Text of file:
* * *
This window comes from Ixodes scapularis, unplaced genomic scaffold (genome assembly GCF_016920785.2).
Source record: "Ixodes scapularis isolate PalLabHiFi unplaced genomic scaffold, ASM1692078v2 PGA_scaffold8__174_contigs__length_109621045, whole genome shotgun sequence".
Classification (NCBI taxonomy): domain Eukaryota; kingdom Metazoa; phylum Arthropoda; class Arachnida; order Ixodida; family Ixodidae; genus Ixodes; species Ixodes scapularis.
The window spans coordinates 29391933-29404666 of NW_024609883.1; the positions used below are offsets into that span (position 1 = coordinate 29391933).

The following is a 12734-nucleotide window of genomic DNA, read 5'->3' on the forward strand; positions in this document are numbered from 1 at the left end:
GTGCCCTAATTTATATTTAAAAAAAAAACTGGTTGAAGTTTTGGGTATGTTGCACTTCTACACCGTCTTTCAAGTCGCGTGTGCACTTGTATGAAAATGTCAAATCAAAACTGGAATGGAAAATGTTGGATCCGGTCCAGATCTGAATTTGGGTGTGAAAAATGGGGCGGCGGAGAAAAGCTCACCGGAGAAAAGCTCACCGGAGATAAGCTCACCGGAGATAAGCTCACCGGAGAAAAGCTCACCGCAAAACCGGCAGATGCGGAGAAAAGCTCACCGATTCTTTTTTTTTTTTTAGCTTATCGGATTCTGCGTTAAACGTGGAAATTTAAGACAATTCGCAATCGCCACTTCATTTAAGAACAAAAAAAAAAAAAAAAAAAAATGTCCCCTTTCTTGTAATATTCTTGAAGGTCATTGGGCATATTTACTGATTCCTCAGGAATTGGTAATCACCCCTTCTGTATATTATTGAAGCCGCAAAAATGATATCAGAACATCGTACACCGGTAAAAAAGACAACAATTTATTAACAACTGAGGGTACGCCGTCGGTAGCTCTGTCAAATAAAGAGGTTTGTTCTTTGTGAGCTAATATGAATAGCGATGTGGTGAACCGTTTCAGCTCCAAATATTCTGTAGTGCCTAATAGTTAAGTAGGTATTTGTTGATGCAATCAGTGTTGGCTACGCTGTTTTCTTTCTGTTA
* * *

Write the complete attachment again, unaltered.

This window comes from Ixodes scapularis, unplaced genomic scaffold (genome assembly GCF_016920785.2).
Source record: "Ixodes scapularis isolate PalLabHiFi unplaced genomic scaffold, ASM1692078v2 PGA_scaffold8__174_contigs__length_109621045, whole genome shotgun sequence".
Classification (NCBI taxonomy): domain Eukaryota; kingdom Metazoa; phylum Arthropoda; class Arachnida; order Ixodida; family Ixodidae; genus Ixodes; species Ixodes scapularis.
The window spans coordinates 29391933-29404666 of NW_024609883.1; the positions used below are offsets into that span (position 1 = coordinate 29391933).

The following is a 12734-nucleotide window of genomic DNA, read 5'->3' on the forward strand; positions in this document are numbered from 1 at the left end:
GTGCCCTAATTTATATTTAAAAAAAAAACTGGTTGAAGTTTTGGGTATGTTGCACTTCTACACCGTCTTTCAAGTCGCGTGTGCACTTGTATGAAAATGTCAAATCAAAACTGGAATGGAAAATGTTGGATCCGGTCCAGATCTGAATTTGGGTGTGAAAAATGGGGCGGCGGAGAAAAGCTCACCGGAGAAAAGCTCACCGGAGATAAGCTCACCGGAGATAAGCTCACCGGAGAAAAGCTCACCGCAAAACCGGCAGATGCGGAGAAAAGCTCACCGATTCTTTTTTTTTTTTTAGCTTATCGGATTCTGCGTTAAACGTGGAAATTTAAGACAATTCGCAATCGCCACTTCATTTAAGAACAAAAAAAAAAAAAAAAAAAAATGTCCCCTTTCTTGTAATATTCTTGAAGGTCATTGGGCATATTTACTGATTCCTCAGGAATTGGTAATCACCCCTTCTGTATATTATTGAAGCCGCAAAAATGATATCAGAACATCGTACACCGGTAAAAAAGACAACAATTTATTAACAACTGAGGGTACGCCGTCGGTAGCTCTGTCAAATAAAGAGGTTTGTTCTTTGTGAGCTAATATGAATAGCGATGTGGTGAACCGTTTCAGCTCCAAATATTCTGTAGTGCCTAATAGTTAAGTAGGTATTTGTTGATGCAATCAGTGTTGGCTACGCTGTTTTCTTTCTGTTA